There they sit, nowadays, in the front row rocking to and fro, stressed-out, tapping away like a troop of Rhesus monkeys attempting to augur the sequence that releases the banana chip. Primate research has shown that such behavior is symptomatic of the onset of insanity brought about by the deprivation of meaningful sensory stimulation.

Add to this, their editors' demands for cellphone photography and live video. Nobody actually watches these live videos, except for the put-upon reporter and his mother, who both quickly realize he looks little better than a shifty-eyed character in a police line-up.

Ken and Barbie News Dolls

Ironically, the writers' most loyal followers are the Ken and Barbie TV news dolls. These well groomed people stand next to the writers at these media confabulations playing Candy Crush or shoe shopping on their smartphones while waiting for a news alert to tell them the writer's report has been posted. The more prestigious of these TV correspondents often have stand-ins and fluffers who will hold a spot for them in a press scrum so their makeup and ensembles stay crisp.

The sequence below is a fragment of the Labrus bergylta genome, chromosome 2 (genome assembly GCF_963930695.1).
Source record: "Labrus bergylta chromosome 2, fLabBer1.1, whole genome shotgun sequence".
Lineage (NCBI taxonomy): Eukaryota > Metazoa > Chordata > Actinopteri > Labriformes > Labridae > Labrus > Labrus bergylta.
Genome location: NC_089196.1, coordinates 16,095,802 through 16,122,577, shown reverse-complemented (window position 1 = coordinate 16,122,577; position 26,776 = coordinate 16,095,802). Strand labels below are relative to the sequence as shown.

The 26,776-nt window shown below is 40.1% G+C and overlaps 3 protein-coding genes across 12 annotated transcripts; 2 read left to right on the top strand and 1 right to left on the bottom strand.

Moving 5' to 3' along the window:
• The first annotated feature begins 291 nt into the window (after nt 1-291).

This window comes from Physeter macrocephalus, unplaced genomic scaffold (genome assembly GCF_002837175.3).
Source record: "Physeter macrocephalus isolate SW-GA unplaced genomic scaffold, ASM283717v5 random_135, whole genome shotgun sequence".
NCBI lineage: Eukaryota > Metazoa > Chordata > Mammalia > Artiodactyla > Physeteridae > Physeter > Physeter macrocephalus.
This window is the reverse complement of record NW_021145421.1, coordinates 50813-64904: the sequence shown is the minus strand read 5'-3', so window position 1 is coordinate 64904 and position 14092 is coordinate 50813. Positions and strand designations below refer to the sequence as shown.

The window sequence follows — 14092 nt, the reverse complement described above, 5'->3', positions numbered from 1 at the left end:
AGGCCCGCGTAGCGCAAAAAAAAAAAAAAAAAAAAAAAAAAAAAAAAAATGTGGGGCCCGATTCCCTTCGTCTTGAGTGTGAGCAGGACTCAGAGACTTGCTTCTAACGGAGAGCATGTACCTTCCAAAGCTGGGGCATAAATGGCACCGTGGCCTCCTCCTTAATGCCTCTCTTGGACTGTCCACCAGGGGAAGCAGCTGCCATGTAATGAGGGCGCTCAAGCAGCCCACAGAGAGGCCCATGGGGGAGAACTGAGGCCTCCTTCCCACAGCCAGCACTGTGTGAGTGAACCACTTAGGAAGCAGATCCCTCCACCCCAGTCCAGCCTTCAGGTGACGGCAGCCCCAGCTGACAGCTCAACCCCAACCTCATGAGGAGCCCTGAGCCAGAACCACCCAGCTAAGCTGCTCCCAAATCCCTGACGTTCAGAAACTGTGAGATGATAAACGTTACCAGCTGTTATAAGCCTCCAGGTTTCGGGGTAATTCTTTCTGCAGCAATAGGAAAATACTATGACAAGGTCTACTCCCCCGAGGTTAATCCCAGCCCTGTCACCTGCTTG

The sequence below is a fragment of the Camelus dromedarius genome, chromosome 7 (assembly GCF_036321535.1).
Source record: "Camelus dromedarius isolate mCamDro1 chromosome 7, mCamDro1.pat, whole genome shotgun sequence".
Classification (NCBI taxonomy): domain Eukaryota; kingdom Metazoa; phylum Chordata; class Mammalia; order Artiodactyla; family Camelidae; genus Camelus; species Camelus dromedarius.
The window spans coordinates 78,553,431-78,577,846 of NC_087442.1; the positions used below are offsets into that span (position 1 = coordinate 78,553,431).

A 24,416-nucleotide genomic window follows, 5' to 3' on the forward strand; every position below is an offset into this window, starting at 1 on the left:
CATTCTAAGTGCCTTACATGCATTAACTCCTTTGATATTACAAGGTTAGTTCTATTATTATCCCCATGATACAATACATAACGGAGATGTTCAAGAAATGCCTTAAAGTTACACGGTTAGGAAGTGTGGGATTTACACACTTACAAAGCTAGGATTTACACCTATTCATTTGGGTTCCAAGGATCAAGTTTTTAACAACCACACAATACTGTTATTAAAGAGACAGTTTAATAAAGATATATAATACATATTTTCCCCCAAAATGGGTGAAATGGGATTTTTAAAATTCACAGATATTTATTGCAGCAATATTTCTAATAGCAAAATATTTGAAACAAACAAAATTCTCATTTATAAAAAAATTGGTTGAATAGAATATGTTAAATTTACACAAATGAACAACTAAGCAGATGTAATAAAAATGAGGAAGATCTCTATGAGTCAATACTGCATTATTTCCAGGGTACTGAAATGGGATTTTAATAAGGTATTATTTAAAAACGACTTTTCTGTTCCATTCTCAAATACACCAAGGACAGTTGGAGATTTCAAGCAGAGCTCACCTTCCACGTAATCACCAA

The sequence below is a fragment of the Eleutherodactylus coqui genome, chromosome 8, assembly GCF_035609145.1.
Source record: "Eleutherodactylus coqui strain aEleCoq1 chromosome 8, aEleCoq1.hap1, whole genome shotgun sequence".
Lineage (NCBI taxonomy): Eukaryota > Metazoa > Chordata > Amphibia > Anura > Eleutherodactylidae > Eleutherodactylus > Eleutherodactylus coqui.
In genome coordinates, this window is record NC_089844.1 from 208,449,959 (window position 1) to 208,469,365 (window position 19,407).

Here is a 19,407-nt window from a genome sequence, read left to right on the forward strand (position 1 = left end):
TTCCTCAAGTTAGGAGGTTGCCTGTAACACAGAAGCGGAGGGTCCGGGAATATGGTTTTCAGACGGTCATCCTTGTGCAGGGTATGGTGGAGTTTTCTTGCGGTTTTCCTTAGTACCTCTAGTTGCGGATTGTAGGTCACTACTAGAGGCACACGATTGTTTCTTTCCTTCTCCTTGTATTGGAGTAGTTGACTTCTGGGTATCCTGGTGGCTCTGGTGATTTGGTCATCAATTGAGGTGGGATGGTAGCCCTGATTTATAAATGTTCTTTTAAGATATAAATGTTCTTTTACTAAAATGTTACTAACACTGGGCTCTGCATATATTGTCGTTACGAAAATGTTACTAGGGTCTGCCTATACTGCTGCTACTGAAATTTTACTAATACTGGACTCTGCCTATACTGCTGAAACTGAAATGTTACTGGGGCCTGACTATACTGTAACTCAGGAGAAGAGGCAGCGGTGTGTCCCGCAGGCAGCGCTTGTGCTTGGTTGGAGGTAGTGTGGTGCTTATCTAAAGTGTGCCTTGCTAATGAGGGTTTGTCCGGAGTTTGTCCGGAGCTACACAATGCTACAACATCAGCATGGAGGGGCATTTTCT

The TV dolls will in turn report the writers findings as if they were their own; having never read the indictment, executive summary or stat sheet. Again, the more prestigious of these personalities will have producers read the reports and write their lines for them.

As a consequence, the newspaper writers' reports are distilled and bleached to their bare bones and these copy-cat derivative stories clang around the echo chamber of TV and the internet as the new gospel. Others pick up on it. Flappy-mouthed TV roundtables take it from there. Cliché wins the day. Shallow news. Superficial news. Fake news. Chose your adjective. 

The newspaper people look upon Cable Ken and Broadcast Barbie with both hostility and envy.

How do I get a piece of the Big Time, they wonder? The answer is devilishly simple: hair product and teeth whitener.